This is the result of the government ordering multiple doses last summer, and now managing the logistics and making available funding. The NHS has really stepped up with teams of testers and vaccinators. The doctors, nurses and paramedics who are already exhausted, are quite amazing considering they have been at the coal face for twelve months. Thank goodness the military, and thousands of volunteers have been enrolled to back them up and help with this quite exceptional and mammoth task.
This new mutated virus is clearly taking its toll. Unlike the first wave, we now all know local people who have tested positive, are gravely ill, or who have died.
We must take extra care, stay home if we can, to protect the ambulance service and our hospitals from becoming totally overwhelmed.
The countryside is particularly muddy but that does not entitle walkers to trample across grass and arable fields in their attempt to avoid the mud.
People should realise the grass fields they are churning up are our livestock’s dinner plates, and when they also spread out across arable fields they are damaging valuable crops.
The countryside can be hazardous. At the weekend a gentleman walking along Cow Lane a footpath at Ote Hall, fell into a shallow ditch as he tried to avoid the mud, unfortunately breaking his leg.
He fell far from the road so had to wait until the cavalry arrived in the form of: Three ambulances, a 6 wheel drive Polaris, 4 paramedics, and 4 guys from the specialist rescue HART team (Hazardous Area Response Team) supported by our very own Ote Hall paramedics Sue and Jerry.
By the time they reached him and administered pain relief so he could be lifted out of the ditch onto a stretcher, into the Polaris, then bounced across the fields to the waiting ambulance parked in the drive, which took him to Brighton, the poor guy probably regretted having chosen to go for a walk instead of staying home to watch the football!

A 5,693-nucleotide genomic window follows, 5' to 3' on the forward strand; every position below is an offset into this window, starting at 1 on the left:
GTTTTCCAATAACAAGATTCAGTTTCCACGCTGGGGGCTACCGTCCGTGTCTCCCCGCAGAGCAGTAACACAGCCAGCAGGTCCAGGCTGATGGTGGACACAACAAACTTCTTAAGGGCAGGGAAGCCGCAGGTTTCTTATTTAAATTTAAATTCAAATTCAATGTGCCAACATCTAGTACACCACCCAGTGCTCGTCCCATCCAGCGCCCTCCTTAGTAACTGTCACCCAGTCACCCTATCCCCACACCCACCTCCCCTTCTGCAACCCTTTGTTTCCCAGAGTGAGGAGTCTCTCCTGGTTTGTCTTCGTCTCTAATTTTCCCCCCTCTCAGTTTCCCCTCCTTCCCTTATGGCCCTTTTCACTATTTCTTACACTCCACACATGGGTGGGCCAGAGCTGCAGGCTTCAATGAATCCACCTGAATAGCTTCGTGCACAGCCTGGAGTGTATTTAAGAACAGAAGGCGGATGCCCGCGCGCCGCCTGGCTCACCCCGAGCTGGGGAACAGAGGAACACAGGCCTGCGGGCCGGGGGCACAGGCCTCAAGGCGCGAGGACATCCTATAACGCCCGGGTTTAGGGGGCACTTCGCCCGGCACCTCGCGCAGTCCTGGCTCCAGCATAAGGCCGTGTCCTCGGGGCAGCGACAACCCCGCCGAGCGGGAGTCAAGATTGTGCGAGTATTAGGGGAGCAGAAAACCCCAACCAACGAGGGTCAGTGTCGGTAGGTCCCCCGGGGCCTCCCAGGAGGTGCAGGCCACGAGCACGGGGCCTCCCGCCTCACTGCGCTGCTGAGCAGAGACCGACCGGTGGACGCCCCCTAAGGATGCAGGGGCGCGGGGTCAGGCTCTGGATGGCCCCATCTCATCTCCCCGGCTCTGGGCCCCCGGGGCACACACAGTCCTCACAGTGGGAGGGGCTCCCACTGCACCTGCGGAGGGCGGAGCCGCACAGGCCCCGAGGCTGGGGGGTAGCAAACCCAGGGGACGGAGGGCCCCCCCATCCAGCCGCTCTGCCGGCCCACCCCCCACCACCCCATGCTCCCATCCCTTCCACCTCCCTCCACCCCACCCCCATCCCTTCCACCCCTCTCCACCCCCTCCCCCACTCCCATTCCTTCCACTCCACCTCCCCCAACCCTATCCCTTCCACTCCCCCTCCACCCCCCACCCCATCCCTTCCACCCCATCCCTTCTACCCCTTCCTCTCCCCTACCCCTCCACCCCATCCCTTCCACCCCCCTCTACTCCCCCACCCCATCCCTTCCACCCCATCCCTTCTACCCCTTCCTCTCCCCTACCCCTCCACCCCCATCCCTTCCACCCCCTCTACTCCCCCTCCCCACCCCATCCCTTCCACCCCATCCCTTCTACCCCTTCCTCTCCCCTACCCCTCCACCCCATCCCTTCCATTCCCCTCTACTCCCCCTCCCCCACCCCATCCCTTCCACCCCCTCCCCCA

His accident, although not his fault, used up valuable hard pressed NHS resources – be aware that mud can be hazardous.
Who or what takes priority – ancient oak trees or developers, insurance companies and home owners?
It is becoming increasingly clear that it is assumed that ‘convenience’, should take priority over ancient and majestic oak trees which have stood their ground for centuries.
Beautiful trees are being felled daily by developers, or at the insistence of insurance companies. A prime example is along Isaacs Lane, where some magnificent oak lie prone and lifeless having been cut down before the developers move in to build hundreds of houses north of Burgess Hill.
Why they cannot work around these historic landmarks is difficult to fathom. Let alone why on earth local planners and conservation officers allow such destructive vandalism.
Insurance companies are just as bad insisting that beautiful ancient oaks which have stood for hundreds of years are felled, in case they extract moisture from the ground causing subsidence to newly built extensions or conservatories.
I am sorry but the trees were there before the badly built extensions and conservatories. Ancient oaks should be treated as Grade 1 historic buildings, and surveyors should treat them as such before embarking on their destruction.
Where is ‘Swampy’ when you need him? Desk bound bureaucrats, including insurance companies covering their backs, planning officers, councillors and developers who are more interested in cutting costs than preserving the beautiful trees which add value, must be made to preserve and work around these trees. They are our heritage.